This experimental procedure has been made more stringent since the one hand, the drug is added very soon after infection; and secondly, direct selection operation without trysinization cells does not artificially increase the number of resulting colonies, the daughter cells of an infected cell remaining grouped and formed only one colony in situ. Conversely, when the cells are trypsinized, the daughter cells spread into the receiving culture dish and form artificially independent colonies, if enumerated, artificially increasing the title.

SOUTHERN BLOT

Two days after infection with pure supernatant the NIH3T3 were trypsinized, passed to l / 20th approximately three culture dishes 100 mm in diameter, one of which is subjected to selection by geneticin.

At confluence, the genomic DNA of cells infected with each of the two clones after or without selection is extracted then quantified.

The DNA was digested with two restriction enzymes, PstI and KpnI to achieve a Southern blot. After quality control of digestion and homogenization of the amount of DNA deposited in each well, the transfer was carried out on a nylon membrane Hybond N (Amersham). Hybridization was carried out with a probe including all sequences of the viral LTR flanked by 100 bases upstream and 100 bases downstream. The probe was labeled by primer extension (Feinberg and Vogelstein, 1983, 1984) with dCTP labeled with * alpha-32-P at a specific activity 5.10 8 cpm / ug.

Hybridization was performed in a medium consisting of 50% deionized formamide; 5X SSEP; IX Denhardt's; 5% dextran sulfate and 0.2 mg / ml sonicated salmon DNA, for 20 hours at 42 ° C. Brief rinses were performed in a solution of low stringency 2X SSEP / 0.1% SDS, 5 minutes at room temperature and 10 min at 65 ° C; followed by a 3-day exhibition on film Kodak XAR-5 -80 "C with screens Li-Plus amplifiers (Dupont-NEN). 7- virus production Search Helper

This research was done by mobilization test on 3T3 BAG lines (Danos et al, 1988; Danos, 1991).

The 3T3 BAG cells were initially infected by the undiluted supernatant of infected packaging lines. Several successive cycles of infection 3T3BAG blank with the supernatant of the previously infected 3T3BAG were carried out to sensitize the test.

RESULTS

1- Construction of retroviral vector FOCH29

Viral the FB29 strain of the Friend murine leukemia was isolated (Mathieu-Mahul et al., 1982) and genomic DNA of the integrated provirus was cloned into pBR322 (Sitbon et al ;, 1986). This genomic DNA was fully sequenced (Perryman et al., 1991). The genomic fragment ClaI-PvuII 2120 bp was subcloned in pBR322. This fragment contains the last nucleotides of the sequence encoding the viral envelope pl5E, all of the Long Terminal Repeat (LTR or) and 3/5 th of gag sequences. It is the matrix architecture of the vector.

After replacing the ClaI site by an EcoRI site, the EcoRI-PvuII fragment was subcloned in the EcoRI-SmaI pUC19 multiple adapter. This clone has, firstly, been kept intact to form base 1'architecture the vector including: LTR upstream or 5 'LTR, the binding site of the initiator of the viral transcript (primer binding site or PBS), the packaging sequence, the gag sequences and the multiple adapter segment (polylinker) from pUC 19 formed by the EcoRI / SmaI digestion; for insertion of genes of interest.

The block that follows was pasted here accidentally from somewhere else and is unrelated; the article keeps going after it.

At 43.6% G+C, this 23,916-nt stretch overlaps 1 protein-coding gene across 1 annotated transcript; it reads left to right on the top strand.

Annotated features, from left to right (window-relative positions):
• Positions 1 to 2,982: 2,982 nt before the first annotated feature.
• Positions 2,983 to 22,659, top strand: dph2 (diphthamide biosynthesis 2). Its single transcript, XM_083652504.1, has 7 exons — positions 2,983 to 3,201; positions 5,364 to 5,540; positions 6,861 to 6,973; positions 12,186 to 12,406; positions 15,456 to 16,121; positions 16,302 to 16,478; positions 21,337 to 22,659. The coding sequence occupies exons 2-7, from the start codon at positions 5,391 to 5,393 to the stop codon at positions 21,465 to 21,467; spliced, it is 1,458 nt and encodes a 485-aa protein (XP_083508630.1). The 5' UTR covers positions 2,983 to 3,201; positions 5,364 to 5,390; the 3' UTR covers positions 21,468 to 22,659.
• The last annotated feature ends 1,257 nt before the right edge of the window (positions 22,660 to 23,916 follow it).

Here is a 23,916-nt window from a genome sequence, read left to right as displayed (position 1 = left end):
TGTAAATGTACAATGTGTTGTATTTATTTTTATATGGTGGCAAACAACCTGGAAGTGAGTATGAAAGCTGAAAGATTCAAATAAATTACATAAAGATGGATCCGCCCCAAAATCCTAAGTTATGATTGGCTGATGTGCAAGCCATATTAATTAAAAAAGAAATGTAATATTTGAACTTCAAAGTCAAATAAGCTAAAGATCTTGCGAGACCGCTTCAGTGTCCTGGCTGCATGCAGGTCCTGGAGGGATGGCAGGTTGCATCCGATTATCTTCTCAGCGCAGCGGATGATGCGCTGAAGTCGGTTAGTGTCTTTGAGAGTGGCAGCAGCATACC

On the other hand, a BamHI-BamHI fragment was derived by replacing upstream the EcoRI site by a BamHI site; and leveraging downstream BamHI site of the endogenous virus, located immediately downstream of the splice donor site. This fragment was introduced into the base frame, whose polylinker HindIII site had previously been replaced by a BglII site, generating cohesive ends with those generated by BamHI 1'enzyme.

The marker gene derived from the retrotransposon Tn5 which confers resistance to Neo ycine (NeoR) was introduced between the two LTRs. After transformation of a strain of bacteria Hyperco petent of negative recombinase phenotype, in order to prevent possible changes in the sequences present, the transformants of the expected pattern were selected on the basis of an extensive restriction map exploring the entire construction. One of them, named pFOCH29 was then amplified and purified in order to provide a source of suitable material, for transfection of auxiliary lines producing viral particles.

2- Obtaining producing clones of defective virus

Transfection of packaging lines psi-CRIP The pFOCH29-Neo plasmid was introduced into the line of encasidation psi-CRIP amphotropic described by Danos et al. (1988) by transfection using the calcium phosphate precipitation according to standard procedure, no carrier DNA.

After subjected to selection by Geneticin, 40 of the colonies formed were picked and the culture supernatant used to infect murine fibroblasts (NIH3T3) The primary selection process of a series of the most highly productive clones detective virus particles packaged was based on the use of the gene amplification technique by chain reaction of the polymerase. Viral integration is analyzed by PCR on a NIH3T3 lysate reached confluence.

Two distinct pairs of PCR primers were used: 1. a first pair amplifying the terminal segment of the gag sequences included in construction and the proximal two thirds of the neomycin resistance gene; 2 ° a second primer pair amplifying the distal third of the gene for resistance to neomycin and half the LTR downstream (3 ').

Four clones were selected on the basis of a more intense PCR signal that the other 36; repeating the procedure confirmed the initial data indicating that the signal for both clones was detached in a clearly more intense. Both clones were amplified and the cells producing culture supernatant was then used to infect NIH3T3 larger scale in order to evaluate the effectiveness of the construction in quantitative terms.

3- Evaluation of producing clones

Quantitative PCR